For example, if you have the thought “I can’t cope with this uncertainty,” you may ask yourself whether that thought is true (e.g., ask yourself whether you have shown in the past that you can, indeed, cope with uncertainty and anxiety). Consider viewing the uncertainty as a welcome challenge or opportunity for growth, rather than an obstacle, and focus on the elements of the situation that can be controlled.
Findings from our study confirmed that resilience, gratitude, and tolerance of ambiguity all have the potential to help mitigate the damaging effects of pandemic stress on work-related outcomes.
Dive deeper into 8 practices that keep you healthy, focused, and functioning with our book, Resilience That Works: Eight Practices for Leadership and Life.
What These Findings on Pandemic Stress Mean for Leaders and Organizations
For many leaders and organizations, the COVID-19 pandemic continues to impact workplace well-being, and leaders who report feeling higher levels of pandemic stress are suffering more than others.
These findings suggest that now is the time to double down on resilience, as it helps buffer against stress and burnout. Leaders can utilize a variety of resources to focus on cultivating their own resilience (e.g., by engaging with evidence-based resilience practices such as gratitude), and organizations can support leaders in their cultivation of resilience by offering resilience programs or resources and providing protected time for resilience activities.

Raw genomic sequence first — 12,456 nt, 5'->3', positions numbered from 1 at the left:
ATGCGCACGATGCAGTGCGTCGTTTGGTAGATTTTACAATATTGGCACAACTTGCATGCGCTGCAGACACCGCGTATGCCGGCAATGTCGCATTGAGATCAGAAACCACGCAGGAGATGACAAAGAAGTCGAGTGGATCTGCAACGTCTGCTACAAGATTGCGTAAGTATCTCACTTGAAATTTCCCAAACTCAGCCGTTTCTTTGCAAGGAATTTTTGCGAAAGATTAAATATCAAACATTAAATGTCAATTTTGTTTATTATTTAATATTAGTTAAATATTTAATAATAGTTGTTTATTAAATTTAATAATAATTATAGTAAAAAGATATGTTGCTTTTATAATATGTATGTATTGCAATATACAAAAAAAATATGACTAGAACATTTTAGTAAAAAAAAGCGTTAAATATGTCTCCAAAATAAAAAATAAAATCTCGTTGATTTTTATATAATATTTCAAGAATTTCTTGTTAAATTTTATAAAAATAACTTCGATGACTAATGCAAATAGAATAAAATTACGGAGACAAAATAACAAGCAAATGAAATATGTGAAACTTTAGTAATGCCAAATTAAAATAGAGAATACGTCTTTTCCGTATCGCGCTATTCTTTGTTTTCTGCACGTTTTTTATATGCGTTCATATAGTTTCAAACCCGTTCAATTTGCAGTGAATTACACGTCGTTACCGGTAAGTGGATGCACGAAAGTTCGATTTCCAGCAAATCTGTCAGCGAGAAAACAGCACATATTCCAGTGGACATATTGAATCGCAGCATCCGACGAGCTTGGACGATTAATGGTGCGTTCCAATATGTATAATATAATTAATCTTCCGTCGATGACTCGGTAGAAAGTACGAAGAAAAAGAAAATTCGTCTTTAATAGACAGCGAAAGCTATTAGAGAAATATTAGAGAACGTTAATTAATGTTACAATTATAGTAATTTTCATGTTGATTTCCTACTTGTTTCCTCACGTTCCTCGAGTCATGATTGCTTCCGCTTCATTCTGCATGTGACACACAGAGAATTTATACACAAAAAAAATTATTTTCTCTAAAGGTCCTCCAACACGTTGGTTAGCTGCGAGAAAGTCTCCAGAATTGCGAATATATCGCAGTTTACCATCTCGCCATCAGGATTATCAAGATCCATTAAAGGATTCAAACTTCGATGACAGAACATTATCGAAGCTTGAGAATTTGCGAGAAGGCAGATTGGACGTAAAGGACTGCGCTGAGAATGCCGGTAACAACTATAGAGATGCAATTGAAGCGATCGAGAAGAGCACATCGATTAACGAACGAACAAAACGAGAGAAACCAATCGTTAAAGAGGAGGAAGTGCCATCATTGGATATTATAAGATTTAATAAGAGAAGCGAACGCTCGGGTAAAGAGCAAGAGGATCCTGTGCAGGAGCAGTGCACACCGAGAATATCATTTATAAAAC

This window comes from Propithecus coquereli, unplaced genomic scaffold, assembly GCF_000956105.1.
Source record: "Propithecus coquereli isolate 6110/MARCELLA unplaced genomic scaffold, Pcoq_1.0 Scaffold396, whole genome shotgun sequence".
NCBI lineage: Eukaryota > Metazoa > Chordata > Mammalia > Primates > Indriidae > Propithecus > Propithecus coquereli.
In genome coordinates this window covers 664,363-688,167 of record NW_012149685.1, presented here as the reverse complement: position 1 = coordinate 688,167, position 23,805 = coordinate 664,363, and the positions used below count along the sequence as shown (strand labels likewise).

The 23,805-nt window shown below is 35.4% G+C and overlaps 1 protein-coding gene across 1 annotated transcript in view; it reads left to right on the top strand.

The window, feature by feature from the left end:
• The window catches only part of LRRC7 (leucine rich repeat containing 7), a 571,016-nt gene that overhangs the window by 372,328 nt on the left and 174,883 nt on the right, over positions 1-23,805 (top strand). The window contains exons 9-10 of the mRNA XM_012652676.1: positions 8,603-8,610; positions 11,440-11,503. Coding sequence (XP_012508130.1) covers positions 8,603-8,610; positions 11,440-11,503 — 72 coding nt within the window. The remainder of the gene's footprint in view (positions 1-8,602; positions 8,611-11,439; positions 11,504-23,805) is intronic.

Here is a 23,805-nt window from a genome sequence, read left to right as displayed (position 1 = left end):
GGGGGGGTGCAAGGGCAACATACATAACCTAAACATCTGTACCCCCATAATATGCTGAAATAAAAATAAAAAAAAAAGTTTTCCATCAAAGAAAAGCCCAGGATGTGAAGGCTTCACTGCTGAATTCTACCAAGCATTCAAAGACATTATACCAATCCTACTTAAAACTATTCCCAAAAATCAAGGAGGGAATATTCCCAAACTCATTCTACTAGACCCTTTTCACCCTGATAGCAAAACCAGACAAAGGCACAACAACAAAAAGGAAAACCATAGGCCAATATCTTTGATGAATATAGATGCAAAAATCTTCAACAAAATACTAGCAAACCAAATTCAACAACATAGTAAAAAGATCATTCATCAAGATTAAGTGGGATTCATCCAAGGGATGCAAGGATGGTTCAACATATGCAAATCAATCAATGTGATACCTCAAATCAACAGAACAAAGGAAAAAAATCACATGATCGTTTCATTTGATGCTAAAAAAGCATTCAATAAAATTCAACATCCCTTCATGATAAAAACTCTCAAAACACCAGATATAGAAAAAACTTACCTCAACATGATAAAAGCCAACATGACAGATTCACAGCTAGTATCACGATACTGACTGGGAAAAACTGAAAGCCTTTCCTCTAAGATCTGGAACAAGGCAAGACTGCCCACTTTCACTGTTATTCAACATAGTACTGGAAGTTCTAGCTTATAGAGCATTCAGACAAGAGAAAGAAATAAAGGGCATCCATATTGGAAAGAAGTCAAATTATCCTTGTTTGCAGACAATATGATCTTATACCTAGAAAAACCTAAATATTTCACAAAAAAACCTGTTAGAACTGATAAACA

With intention and attention to regular, reasonable, and researched energy management tools and tactics, we can create replicable routines and rituals that build resilience.
When you equip your leaders with the tools that can help them fend off stress and burnout, you can build a culture that values resilience and gives employees permission to take care of themselves and recharge. They can bring their best selves to work (and home) with greater frequency, fend off burnout, and create conditions to “burn bright” instead.
Ready to Take the Next Step?
Combat pandemic stress at your organization with our resilience-building solutions, which will help your leaders avoid burnout — and burn bright instead.
Access the full research report, Leading Through COVID-19: The Impact of Pandemic Stress and What Leaders Can Do About It, by Katya Fernandez, PhD and Cathleen Clerkin, PhD.